Title

Training for muscular strength: Methods for monitoring and adjusting training intensity

Author Identifier

Sophia Nimphius

ORCID : 0000-0002-3524-0245

Document Type

Journal Article

Publication Title

Sports Medicine

Publisher

Springer

School

School of Medical and Health Sciences

Comments

Suchomel, T. J., Nimphius, S., Bellon, C. R., Hornsby, W. G., & Stone, M. H. (2021). Training for muscular strength: Methods for monitoring and adjusting training intensity. Sports Medicine. Advance online publication. https://doi.org/10.1007/s40279-021-01488-9

Abstract

Linear loading, the two-for-two rule, percent of one repetition maximum (1RM), RM zones, rate of perceived exertion (RPE), repetitions in reserve, set-repetition best, autoregulatory progressive resistance exercise (APRE), and velocity-based training (VBT) are all methods of adjusting resistance training intensity. Each method has advantages and disadvantages that strength and conditioning practitioners should be aware of when measuring and monitoring strength characteristics. The linear loading and 2-for-2 methods may be beneficial for novice athletes; however, they may be limited in their capacity to provide athletes with variation and detrimental if used exclusively for long periods of time. The percent of 1RM and RM zone methods may provide athletes with more variation and greater potential for strength–power adaptations; however, they fail to account for daily changes in athlete’s performance capabilities. An athlete’s daily readiness can be addressed to various extents by both subjective (e.g., RPE, repetitions in reserve, set-repetition best, and APRE) and objective (e.g., VBT) load adjustment methods. Future resistance training monitoring may aim to include a combination of measures that quantify outcome (e.g., velocity, load, time, etc.) with process (e.g., variability, coordination, efficiency, etc.) relevant to the stage of learning or the task being performed. Load adjustment and monitoring methods should be used to supplement and guide the practitioner, quantify what the practitioner ‘sees’, and provide longitudinal data to assist in reviewing athlete development and providing baselines for the rate of expected development in resistance training when an athlete returns to sport from injury or large training load reductions.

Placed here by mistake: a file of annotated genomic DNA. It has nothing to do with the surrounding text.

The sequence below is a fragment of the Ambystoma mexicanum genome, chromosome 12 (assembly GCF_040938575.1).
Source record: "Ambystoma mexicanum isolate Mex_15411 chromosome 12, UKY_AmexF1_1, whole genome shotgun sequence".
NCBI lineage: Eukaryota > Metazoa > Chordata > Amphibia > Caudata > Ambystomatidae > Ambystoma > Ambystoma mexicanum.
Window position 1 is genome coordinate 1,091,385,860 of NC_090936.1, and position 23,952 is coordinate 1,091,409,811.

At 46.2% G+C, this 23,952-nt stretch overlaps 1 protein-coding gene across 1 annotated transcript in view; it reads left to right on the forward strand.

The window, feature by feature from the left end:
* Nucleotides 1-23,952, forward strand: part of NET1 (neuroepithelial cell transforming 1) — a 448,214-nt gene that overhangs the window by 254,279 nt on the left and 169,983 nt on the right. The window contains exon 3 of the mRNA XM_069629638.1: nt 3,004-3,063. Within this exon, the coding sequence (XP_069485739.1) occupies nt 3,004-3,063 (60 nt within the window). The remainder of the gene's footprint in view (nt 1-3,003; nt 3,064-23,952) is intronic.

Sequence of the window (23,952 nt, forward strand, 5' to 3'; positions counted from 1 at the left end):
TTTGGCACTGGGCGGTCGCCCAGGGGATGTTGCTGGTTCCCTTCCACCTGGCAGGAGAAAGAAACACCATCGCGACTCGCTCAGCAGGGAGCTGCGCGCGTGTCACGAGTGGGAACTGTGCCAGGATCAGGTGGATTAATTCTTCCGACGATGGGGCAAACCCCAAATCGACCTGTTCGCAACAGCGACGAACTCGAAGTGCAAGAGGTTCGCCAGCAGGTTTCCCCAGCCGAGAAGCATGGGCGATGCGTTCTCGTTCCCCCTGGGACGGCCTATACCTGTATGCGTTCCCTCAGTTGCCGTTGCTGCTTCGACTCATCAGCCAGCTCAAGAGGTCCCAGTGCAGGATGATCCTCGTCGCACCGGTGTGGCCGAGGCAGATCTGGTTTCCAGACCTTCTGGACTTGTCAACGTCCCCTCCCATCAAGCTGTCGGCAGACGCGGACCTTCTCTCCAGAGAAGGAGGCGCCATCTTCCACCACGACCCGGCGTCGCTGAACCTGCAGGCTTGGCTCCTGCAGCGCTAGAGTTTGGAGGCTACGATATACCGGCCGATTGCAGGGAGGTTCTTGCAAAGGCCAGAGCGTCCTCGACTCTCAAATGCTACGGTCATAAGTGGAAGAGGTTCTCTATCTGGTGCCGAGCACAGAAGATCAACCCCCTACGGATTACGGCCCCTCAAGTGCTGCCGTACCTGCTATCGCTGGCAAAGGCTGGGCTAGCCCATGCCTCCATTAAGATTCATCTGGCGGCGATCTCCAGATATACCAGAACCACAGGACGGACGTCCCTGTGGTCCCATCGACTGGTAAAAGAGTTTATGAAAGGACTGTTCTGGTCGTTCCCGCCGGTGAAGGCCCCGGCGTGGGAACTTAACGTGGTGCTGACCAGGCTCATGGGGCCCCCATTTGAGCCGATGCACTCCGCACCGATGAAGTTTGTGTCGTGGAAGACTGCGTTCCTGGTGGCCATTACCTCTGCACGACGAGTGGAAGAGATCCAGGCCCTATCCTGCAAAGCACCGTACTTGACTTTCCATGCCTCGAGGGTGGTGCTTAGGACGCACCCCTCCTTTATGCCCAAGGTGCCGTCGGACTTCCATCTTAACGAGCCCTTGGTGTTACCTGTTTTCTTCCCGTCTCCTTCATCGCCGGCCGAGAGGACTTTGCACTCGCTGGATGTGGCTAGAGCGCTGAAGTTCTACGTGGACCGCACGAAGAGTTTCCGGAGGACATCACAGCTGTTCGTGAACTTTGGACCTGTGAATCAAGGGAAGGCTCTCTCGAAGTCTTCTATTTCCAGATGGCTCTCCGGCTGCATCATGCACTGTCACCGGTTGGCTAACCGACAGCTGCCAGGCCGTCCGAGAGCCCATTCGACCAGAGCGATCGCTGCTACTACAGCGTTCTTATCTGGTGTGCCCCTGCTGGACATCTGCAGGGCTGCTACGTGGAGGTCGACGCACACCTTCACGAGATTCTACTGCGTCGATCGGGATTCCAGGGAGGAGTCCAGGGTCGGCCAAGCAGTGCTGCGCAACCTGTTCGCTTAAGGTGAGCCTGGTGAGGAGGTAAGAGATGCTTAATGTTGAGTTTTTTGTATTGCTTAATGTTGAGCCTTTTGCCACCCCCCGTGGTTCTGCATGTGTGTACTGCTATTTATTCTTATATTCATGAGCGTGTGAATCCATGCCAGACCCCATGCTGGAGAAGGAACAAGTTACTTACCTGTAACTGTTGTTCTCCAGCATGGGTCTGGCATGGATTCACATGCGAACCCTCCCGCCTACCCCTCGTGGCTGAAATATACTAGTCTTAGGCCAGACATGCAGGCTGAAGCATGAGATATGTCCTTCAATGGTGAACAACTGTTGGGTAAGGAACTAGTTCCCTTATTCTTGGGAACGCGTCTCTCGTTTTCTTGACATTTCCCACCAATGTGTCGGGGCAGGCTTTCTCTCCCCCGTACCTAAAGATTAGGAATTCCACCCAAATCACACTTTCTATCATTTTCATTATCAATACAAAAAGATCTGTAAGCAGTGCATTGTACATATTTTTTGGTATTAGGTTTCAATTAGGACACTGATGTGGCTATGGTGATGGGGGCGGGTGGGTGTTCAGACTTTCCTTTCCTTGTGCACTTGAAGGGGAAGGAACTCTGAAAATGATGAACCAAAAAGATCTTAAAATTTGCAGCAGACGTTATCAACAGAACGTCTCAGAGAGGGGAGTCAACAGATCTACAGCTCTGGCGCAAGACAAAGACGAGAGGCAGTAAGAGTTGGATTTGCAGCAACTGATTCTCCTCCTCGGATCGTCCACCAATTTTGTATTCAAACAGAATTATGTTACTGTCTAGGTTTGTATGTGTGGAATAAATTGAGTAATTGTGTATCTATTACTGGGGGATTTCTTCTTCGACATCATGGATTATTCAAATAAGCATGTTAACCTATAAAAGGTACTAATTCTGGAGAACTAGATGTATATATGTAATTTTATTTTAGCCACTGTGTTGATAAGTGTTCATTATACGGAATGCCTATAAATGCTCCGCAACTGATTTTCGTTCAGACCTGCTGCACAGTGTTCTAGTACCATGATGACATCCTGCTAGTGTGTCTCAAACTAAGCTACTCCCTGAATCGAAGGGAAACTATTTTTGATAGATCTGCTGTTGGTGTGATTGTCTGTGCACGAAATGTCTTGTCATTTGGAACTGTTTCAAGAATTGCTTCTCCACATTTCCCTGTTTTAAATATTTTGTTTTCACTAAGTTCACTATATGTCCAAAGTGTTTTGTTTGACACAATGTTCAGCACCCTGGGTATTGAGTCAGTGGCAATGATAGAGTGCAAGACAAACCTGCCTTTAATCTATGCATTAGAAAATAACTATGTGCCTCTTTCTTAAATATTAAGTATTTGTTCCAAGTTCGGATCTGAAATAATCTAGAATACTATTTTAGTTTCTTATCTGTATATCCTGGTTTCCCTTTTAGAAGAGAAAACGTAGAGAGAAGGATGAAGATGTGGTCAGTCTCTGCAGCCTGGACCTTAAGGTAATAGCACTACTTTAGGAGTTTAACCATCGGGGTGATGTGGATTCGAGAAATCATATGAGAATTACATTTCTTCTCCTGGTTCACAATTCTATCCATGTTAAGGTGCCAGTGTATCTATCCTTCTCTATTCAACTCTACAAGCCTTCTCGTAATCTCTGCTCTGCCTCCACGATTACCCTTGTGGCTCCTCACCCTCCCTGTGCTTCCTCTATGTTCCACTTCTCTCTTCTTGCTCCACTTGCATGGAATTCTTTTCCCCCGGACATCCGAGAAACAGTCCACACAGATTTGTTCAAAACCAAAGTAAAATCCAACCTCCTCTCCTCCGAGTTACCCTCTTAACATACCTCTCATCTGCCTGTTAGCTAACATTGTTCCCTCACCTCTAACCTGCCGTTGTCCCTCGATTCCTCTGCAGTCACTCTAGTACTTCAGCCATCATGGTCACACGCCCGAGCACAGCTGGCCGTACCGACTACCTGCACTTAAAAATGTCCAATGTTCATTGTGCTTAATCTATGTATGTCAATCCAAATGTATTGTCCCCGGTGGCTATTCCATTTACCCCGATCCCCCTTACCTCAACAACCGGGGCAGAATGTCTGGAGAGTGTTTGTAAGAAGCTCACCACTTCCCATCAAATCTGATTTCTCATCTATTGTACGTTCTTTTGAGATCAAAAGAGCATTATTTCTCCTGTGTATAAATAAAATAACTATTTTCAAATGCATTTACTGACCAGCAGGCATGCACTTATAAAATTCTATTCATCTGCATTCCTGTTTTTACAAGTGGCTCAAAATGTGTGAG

DOI

10.1007/s40279-021-01488-9

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